Re: Searle: Minds, Brains and Programs

From: Patel Krupali (
Date: Wed May 30 2001 - 18:40:33 BST

On Hosier on Searle, John. R.: Minds, Brains and Programs (1980)

> Hosier:
> Searle's CRA can be briefly described as follows: Suppose that an
> exclusively English speaking person is locked in a room and then
> given a set of rules for responding to Chinese script. Now suppose
> that by following these rules the person can take as input, Chinese
> writing and give as output Turing indistinguishable responses i.e.
> The person can read and write Chinese. (N.B. This is not to say
> that the person understands what he is doing.)

> This argument seems flawed only in the respect that although a
> program could be made to give the appropriate symbolic responses to
> some symbol inputs surely there can be no possible program that
> could give adequate responses to all symbol inputs. For instance,
> humans have trouble answering 'what is the meaning of life', as
> would any AI solution. However more fundamentally than this it
> seems obvious that a symbol responding system could not just be a
> set of rules. The system would have to include some kind of
> experience 'history' so that questions based on previous questions
> could be answered. As well as this it would seem to need some kind
> of actual symbol grounding within the physical world, so that
> actual 'meaning' could be attached to the input and output symbols.
> It is this 'meaning' that Searle suggests is lacking from any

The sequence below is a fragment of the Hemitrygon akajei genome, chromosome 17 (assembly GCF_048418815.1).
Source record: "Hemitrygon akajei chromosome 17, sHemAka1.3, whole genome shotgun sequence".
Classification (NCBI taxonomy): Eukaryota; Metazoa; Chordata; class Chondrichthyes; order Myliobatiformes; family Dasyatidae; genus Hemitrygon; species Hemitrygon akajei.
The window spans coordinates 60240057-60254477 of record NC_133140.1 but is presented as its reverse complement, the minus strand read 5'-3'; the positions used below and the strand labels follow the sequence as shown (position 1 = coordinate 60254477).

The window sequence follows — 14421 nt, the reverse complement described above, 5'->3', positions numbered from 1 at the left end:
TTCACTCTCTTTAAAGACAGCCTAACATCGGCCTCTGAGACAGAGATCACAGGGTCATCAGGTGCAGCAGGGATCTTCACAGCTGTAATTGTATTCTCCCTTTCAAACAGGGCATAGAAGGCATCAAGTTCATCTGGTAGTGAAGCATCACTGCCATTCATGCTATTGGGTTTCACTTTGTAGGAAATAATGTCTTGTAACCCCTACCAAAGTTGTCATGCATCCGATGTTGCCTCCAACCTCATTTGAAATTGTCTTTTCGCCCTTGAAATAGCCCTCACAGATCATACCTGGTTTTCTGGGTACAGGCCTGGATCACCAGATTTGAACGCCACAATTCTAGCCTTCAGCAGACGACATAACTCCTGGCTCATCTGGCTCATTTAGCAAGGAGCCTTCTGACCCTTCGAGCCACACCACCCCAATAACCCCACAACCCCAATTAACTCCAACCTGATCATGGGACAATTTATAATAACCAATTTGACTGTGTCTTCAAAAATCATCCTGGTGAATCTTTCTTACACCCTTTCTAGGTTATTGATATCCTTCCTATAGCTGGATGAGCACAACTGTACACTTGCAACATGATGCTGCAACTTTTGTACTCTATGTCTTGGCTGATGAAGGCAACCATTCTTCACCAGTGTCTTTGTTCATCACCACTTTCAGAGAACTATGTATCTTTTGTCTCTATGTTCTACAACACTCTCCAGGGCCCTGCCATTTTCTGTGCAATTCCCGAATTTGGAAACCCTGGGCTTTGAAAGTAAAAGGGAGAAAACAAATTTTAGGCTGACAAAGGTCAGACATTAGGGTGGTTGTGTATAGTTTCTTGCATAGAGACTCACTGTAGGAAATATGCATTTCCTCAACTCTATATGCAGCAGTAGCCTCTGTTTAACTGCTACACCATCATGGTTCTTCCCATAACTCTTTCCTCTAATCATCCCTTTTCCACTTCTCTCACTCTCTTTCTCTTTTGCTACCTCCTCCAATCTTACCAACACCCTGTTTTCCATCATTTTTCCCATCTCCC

> computational AI system.

Within the Chinese Room the fact that the individual presents his
linguistic behaviour in an indiscriminate way so that we think it is
one who speaks Chinese, does not itself demonstrate that the simulator
understands Chinese. It must be stresses that the simulators results
are entirely based on his or her understanding of English, for it is
the instructions provided in that language which facilitate the

From what sense of the word understand the simulations produced do not
Status: RO

mean that there Is an understanding of Chinese.

Similarly Turings own mathematical achievements were a method for
breaking down calculations into such remarkably simplified steps so
that they could be carried out according to a series of instructions
whose Following did not involve any understanding of the mathematical
operations being carried out.

Therefore simple operations could be carried out even if they were not
understood even though I think he fails to understand this was their
character, assuming instead that when people carry out computations
this involves understanding. Then if computing can be done on machines
then those machines must be capable of understanding! However if the
Chinese room or mechanical computation of any kind is to work then some
element of understanding must be involved.

The Chinese room situation is designed so that there is no
understanding of Chinese and all the instructions are in English.
Everything is written in English completely.

I think the room you mention above is the system which operates on the
basis of English, and there is no understanding of Chinese at all. I
argue this point and say that there is an element of understanding
here when the setting of the room and in writing the instructions. I
do not see how a person can write instructions in English for the
successful simulation of Chinese linguistic behaviour without a large
detailed understanding of Chinese. So there is understanding involved
but it is that understanding which is expressed in the detail of the
instructions or rules.

Does this mean such instructions possess an understanding of Chinese?

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